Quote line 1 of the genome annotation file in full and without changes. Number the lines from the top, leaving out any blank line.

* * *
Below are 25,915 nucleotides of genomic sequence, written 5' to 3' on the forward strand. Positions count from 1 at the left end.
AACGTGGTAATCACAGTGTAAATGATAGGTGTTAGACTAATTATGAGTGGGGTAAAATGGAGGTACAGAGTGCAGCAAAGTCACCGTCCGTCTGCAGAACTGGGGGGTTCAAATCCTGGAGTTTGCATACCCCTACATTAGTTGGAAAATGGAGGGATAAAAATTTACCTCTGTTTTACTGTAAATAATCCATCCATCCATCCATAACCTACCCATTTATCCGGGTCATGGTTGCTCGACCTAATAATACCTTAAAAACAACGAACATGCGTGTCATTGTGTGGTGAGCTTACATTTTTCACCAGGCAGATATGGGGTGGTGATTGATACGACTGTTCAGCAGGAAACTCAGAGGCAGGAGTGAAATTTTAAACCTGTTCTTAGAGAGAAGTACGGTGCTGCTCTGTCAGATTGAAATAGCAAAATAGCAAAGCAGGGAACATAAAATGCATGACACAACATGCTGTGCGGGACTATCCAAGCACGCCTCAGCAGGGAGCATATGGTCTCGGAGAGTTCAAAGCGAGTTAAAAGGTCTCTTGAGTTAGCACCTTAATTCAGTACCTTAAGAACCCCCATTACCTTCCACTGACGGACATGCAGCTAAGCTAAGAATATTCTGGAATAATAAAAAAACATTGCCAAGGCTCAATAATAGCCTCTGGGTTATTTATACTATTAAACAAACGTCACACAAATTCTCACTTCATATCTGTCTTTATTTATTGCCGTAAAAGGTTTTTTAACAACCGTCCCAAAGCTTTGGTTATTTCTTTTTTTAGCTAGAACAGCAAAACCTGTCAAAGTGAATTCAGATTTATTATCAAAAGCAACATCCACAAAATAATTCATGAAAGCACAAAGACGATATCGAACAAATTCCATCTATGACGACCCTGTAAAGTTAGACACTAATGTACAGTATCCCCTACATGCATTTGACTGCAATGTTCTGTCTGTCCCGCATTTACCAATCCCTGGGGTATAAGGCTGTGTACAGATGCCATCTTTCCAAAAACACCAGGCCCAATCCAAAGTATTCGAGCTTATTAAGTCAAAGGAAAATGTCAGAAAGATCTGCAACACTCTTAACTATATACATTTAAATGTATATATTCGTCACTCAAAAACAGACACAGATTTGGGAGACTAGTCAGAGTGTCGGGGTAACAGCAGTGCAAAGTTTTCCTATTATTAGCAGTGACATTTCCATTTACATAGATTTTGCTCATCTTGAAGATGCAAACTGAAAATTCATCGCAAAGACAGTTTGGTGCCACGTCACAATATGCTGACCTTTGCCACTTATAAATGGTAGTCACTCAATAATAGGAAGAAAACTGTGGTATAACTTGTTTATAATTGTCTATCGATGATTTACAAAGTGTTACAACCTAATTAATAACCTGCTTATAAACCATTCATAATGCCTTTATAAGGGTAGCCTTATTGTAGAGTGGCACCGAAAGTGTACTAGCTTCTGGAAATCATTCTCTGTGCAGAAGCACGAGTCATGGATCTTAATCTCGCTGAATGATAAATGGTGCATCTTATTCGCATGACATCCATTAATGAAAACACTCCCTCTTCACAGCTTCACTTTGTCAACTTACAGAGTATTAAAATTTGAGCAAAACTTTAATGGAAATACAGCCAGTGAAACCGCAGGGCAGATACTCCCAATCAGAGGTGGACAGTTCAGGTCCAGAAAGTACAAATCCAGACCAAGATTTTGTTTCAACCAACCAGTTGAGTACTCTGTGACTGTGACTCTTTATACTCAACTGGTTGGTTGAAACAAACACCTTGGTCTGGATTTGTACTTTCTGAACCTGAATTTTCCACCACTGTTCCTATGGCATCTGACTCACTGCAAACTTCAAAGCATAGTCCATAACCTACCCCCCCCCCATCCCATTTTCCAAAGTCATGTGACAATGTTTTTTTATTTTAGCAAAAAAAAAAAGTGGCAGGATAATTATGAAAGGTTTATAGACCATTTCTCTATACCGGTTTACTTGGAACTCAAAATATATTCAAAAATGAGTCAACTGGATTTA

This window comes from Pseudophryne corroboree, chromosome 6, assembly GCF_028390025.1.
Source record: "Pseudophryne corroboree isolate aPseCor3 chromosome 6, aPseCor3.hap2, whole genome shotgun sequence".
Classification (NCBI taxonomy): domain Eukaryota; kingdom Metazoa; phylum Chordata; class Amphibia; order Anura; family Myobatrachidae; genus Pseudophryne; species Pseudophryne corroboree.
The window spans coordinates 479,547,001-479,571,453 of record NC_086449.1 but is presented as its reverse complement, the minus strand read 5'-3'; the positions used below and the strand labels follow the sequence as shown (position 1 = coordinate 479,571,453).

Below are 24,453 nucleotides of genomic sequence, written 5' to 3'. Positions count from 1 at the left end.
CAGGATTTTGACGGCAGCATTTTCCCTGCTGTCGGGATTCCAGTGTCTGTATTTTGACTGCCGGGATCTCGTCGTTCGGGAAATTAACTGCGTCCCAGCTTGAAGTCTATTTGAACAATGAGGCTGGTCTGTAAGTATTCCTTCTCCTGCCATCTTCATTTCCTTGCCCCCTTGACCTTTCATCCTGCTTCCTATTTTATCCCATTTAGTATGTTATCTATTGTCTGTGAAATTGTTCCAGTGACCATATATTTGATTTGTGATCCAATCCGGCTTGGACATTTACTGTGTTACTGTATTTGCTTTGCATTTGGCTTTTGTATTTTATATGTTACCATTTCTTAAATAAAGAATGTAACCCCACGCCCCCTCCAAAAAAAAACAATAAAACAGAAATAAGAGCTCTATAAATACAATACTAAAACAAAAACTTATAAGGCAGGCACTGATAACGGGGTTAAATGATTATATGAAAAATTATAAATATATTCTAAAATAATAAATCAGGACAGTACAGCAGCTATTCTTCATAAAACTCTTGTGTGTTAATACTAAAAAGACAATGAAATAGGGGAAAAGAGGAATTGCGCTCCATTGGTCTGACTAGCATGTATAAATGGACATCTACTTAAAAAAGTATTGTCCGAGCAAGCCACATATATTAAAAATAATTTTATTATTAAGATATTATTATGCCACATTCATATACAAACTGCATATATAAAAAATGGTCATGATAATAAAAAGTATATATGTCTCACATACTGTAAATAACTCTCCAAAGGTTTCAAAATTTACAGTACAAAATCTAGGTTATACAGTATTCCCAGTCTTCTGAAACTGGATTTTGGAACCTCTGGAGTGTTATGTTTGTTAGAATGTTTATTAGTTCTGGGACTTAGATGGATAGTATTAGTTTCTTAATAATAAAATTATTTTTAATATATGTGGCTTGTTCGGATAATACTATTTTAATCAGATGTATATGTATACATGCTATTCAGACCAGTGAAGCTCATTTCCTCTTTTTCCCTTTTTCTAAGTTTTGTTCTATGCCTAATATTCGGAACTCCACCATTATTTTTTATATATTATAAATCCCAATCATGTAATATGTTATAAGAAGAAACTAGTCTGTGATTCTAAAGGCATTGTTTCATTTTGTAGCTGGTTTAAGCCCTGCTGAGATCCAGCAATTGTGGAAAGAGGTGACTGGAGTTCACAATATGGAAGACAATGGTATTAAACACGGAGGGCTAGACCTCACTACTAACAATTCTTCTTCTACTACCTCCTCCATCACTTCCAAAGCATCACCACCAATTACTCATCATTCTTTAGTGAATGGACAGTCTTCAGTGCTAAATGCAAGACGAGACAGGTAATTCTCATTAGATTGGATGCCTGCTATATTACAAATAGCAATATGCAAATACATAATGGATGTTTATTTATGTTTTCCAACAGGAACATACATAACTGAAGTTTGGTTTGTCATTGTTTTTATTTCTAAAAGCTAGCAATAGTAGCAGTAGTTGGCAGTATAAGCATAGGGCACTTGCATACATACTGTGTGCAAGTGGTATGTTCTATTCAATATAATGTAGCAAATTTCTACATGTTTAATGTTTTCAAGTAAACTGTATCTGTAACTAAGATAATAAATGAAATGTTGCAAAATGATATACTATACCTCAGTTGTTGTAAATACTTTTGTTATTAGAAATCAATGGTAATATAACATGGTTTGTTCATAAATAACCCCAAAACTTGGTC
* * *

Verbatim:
Below are 25,915 nucleotides of genomic sequence, written 5' to 3' on the forward strand. Positions count from 1 at the left end.